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Z87 Hits The High End: Four Sub-$300 Motherboards

MSI Z87 MPower Max

The second-least-expensive platform in this round-up, MSI’s Z87 MPower Max is far from cheap when it comes to on-board features. An Intel Centrino Wireless-N 2230 plus Bluetooth adapter comes factory-installed on an I/O panel riser card that fits between a CLR_CMOS button and two of the board’s six rear-facing USB 3.0 ports.

MSI makes room for the module by ridding the board of DVI connectivity, though the dual HDMI outputs can be used with single-link adapters. Users who want more resolution from Intel’s integrated HD Graphics 4600 engine instead need to use the Z87 MPower Max’s DisplayPort output.

Like all of the board’s in today’s comparison, MSI's Z87 MPower Max shares the CPU’s sixteen PCIe 3.0 lanes in x16, x8-x8, or x8-x4-x4 modes, depending on the slots you fill. Remaining slots are closed-ended second-gen PCIe x1 links connected to the Z87 PCH.

Lane sharing isn’t an issue for the chipset, since its remaining four lanes feed exactly four devices. Controllers include the high-end E2205 from Killer Networks, the D720202 USB 3.0 hub from Renesas, the previously-mentioned Intel wireless controller on a custom riser card, and ASMedia’s ASM1061 dual-port SATA 6Gb/s.

Because MSI chooses a two-port add-in controller, the Z87 MPower Max comes up two SATA ports shy of its competition. The PCH still provides six of its own SATA 6Gb/s ports, and even most high-end users have fewer than the eight storage devices. One of those ports becomes inactive when an mSATA drive is installed in the board’s center connector, but building with mSATA can also help mitigate cabling nightmares.

The Z87 MPower Max voltage regulator cooler also lacks the liquid-cooling attachments found on ASRock's and Asus' samples, though the components it covers consist of a far more elaborate 20-phase design. The regulator also features flat Tantalum capacitors for additional CPU cooler clearance and heat resistance.

Similar to what we saw from Asus and Gigabyte, the Z87 MPower Max employs a good layout designed for extra graphics cooling in SLI or CrossFire. On the other hand, some case manufacturers still haven’t learned to make their front-panel audio cables long enough to reach this board’s bottom-rear corner connector.

The Z87 MPower Max includes six SATA cables, a slot-panel breakout plate for two of its four internal USB 3.0 connections, a dual-port eSATA breakout panel, a single-channel Wi-Fi module with two extended range antennas, and four connector cables for its seven voltage detection points.

  • nekromobo
    How many do they think they are selling these boards? In the hundreds?
    Reply
  • vipervoid1
    Reviewer seems like not really like MSI ~
    Always favoring Asus, ASRock and Gigabyte ~
    No matter how less differences between each board ~
    MSI Motherboard , the reviewer never have comment ~

    I am a MSI brand fans , I admitted it , but the reviewer seems like ignored MSI's afford.
    Reply
  • vipervoid1
    And also dont have MSI software feature in the review ~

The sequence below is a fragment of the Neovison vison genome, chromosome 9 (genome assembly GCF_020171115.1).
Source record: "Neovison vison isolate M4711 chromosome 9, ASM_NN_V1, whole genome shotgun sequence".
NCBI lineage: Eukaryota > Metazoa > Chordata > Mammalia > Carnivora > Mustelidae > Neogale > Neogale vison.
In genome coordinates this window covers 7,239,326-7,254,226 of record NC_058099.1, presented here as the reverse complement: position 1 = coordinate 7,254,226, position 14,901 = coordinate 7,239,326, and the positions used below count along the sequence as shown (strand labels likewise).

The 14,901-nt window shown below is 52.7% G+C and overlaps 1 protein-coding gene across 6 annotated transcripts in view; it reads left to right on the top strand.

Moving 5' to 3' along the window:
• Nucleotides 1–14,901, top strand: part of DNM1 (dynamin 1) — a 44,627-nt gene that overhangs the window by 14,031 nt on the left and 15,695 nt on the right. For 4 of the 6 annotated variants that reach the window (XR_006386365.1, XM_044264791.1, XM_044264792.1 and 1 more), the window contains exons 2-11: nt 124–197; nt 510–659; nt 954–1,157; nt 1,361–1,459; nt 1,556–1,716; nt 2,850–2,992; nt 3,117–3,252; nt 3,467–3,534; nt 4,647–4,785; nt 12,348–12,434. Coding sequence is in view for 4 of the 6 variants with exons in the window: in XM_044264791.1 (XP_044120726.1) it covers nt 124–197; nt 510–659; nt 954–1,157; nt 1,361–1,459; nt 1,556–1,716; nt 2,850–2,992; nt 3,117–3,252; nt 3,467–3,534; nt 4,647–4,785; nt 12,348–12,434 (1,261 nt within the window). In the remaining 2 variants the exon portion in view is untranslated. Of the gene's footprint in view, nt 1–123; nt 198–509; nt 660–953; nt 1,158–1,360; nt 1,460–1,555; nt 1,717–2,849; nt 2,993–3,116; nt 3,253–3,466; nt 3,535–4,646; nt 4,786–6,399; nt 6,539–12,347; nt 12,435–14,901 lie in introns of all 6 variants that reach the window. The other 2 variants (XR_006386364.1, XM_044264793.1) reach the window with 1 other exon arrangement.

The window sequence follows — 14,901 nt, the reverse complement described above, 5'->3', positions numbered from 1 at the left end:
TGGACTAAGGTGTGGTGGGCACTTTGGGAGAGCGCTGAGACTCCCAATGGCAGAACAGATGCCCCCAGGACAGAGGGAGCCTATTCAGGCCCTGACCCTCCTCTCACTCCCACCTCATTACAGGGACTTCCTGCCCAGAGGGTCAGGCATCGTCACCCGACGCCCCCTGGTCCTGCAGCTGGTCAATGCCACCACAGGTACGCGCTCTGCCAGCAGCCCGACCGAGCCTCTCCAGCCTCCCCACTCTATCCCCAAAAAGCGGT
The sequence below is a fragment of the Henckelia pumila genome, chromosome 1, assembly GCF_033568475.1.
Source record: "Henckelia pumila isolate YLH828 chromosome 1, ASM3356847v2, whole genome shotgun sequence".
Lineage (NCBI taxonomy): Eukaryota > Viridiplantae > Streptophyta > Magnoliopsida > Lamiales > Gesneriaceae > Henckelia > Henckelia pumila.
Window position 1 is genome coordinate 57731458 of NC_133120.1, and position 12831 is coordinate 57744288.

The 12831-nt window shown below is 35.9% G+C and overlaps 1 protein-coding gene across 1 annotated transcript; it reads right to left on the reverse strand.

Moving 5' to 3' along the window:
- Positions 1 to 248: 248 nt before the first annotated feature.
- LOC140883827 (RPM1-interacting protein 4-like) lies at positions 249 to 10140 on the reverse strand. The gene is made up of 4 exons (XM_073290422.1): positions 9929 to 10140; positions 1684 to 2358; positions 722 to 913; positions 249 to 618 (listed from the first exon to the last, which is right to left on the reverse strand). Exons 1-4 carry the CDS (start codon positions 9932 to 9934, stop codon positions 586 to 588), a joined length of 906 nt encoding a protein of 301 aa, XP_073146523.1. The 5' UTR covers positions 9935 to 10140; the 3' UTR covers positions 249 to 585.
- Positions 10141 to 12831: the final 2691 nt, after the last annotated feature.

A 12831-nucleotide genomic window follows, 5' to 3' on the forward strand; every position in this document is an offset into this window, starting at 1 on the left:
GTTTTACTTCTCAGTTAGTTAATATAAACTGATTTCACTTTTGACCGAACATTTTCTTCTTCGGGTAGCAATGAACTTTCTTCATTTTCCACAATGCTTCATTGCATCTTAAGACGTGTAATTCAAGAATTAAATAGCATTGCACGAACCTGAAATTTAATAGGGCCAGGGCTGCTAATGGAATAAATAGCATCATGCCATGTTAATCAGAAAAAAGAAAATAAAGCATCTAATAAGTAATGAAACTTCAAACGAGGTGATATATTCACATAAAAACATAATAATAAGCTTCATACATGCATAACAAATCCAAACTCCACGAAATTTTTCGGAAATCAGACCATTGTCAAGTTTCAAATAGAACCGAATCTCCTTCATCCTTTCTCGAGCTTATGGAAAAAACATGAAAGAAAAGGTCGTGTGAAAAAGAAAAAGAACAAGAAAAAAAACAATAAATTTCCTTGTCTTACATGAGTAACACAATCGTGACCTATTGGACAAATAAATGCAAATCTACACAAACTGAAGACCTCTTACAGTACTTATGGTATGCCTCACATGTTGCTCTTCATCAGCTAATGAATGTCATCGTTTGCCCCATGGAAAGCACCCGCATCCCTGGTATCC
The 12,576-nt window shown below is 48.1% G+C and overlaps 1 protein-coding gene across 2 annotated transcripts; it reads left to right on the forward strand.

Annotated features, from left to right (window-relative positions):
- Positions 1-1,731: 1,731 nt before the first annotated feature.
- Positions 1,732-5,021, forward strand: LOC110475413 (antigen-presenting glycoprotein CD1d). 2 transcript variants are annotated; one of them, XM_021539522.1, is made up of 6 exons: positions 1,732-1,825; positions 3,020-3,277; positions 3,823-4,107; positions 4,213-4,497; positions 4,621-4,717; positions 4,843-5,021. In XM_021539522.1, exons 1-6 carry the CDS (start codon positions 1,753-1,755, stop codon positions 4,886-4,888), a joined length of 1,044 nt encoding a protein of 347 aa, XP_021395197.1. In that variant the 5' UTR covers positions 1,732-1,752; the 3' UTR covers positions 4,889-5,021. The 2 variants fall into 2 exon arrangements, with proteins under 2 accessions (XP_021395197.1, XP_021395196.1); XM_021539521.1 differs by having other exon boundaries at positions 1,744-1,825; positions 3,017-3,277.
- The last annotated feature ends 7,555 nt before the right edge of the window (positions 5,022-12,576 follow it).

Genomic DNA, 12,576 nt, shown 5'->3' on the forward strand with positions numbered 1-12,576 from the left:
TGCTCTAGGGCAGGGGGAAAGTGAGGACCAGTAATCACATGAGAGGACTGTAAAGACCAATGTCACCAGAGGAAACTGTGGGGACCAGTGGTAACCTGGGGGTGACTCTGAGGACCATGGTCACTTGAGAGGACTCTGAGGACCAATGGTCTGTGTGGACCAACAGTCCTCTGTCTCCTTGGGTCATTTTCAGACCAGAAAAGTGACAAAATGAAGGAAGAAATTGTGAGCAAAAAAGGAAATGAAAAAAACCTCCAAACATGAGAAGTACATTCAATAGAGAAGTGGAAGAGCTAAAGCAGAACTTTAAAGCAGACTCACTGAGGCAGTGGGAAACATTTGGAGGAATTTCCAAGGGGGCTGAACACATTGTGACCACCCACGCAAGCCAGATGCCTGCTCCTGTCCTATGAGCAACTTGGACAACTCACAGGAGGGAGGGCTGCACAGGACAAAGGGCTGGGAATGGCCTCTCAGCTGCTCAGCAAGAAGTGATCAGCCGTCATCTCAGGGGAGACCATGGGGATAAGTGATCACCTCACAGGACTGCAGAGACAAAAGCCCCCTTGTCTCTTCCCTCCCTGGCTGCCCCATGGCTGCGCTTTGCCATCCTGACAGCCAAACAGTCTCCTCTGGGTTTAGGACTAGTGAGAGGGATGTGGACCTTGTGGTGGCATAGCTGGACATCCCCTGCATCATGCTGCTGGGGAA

Reply
  • slicedtoad
    Haswell motherboard guide: pick whichever looks best and has the right I/O. Performance-wise, they're all the same.
    Reply
  • Crashman
    11638734 said:
    Reviewer seems like not really like MSI ~
    Always favoring Asus, ASRock and Gigabyte ~
    No matter how less differences between each board ~
    MSI Motherboard , the reviewer never have comment ~

    I am a MSI brand fans , I admitted it , but the reviewer seems like ignored MSI's afford.
    In the award contest between MSI and Gigabyte, Gigabyte would have probably won the award. The problem for Gigabyte is that it's new price is too cheap to compete in a $220-300 roundup.

    11638739 said:
    And also dont have MSI software feature in the review ~
    Let's take a look at the article:
    The Z87 MPower Max comes with the exact software suite and tuning application as its previously-reviewed sibling. Rather than repeat our analysis of those tools and utilities, we'll move on to the board’s firmware specifics.
    Let me see if the department of redundancy department has a better explanation.

    11638770 said:
    Haswell motherboard guide: pick whichever looks best and has the right I/O. Performance-wise, they're all the same.
    Correct. Pick on features, price, overclocking, warranty, criteria that best match your own preferences. The benchmarks only point out when someone is cheating in reviews or has a flaw. And why point out cheating? Because it's what some of these companies use to get their awards from OTHER sites, and someone has to dispel those myths.

    Reply
  • jimmysmitty
    11638734 said:
    Reviewer seems like not really like MSI ~
    Always favoring Asus, ASRock and Gigabyte ~
    No matter how less differences between each board ~
    MSI Motherboard , the reviewer never have comment ~

    I am a MSI brand fans , I admitted it , but the reviewer seems like ignored MSI's afford.

    After working in retail for a while you tend to see trends with motherboard manufactures. From what I have seen, Asus tends to have the overall most stable quality with the least amount of issues and very decent support for BIOS updates for newer CPU support beyond most.

    ASRock has upped their game in recent years and has put more quality into their boards but they also have a lot of features much like Asus since they were once a part of ASUSTek and separated although Asus did put in a bid to buy them back but I haven't seen any word from them.

    Gigabyte is a hit or miss. Their high end seems very good but their low end sometimes lacks.

    Then there is MSI. I am not a fan of MSI. The TwinFRZR branded GPUs had a lot of issues, mainly the fans going out very fast. But I think there are two components that kill them for me the most. One was the massive heat issues their X58 boards had with the chipsets on a large number of their boards. We had a X58m from MSI that was idling at 58-60c for the chipset in BIOS doing nothing and we RMAed it. Came back with the same problem. Due to this heat most of the MSI X58 builds we did would lose SATA and come back sometimes on reboot. Had one customers machine that we went from a ATX X58 to a X58M and finally swapped them to an Asus which the chipset idled around 35c which is normal.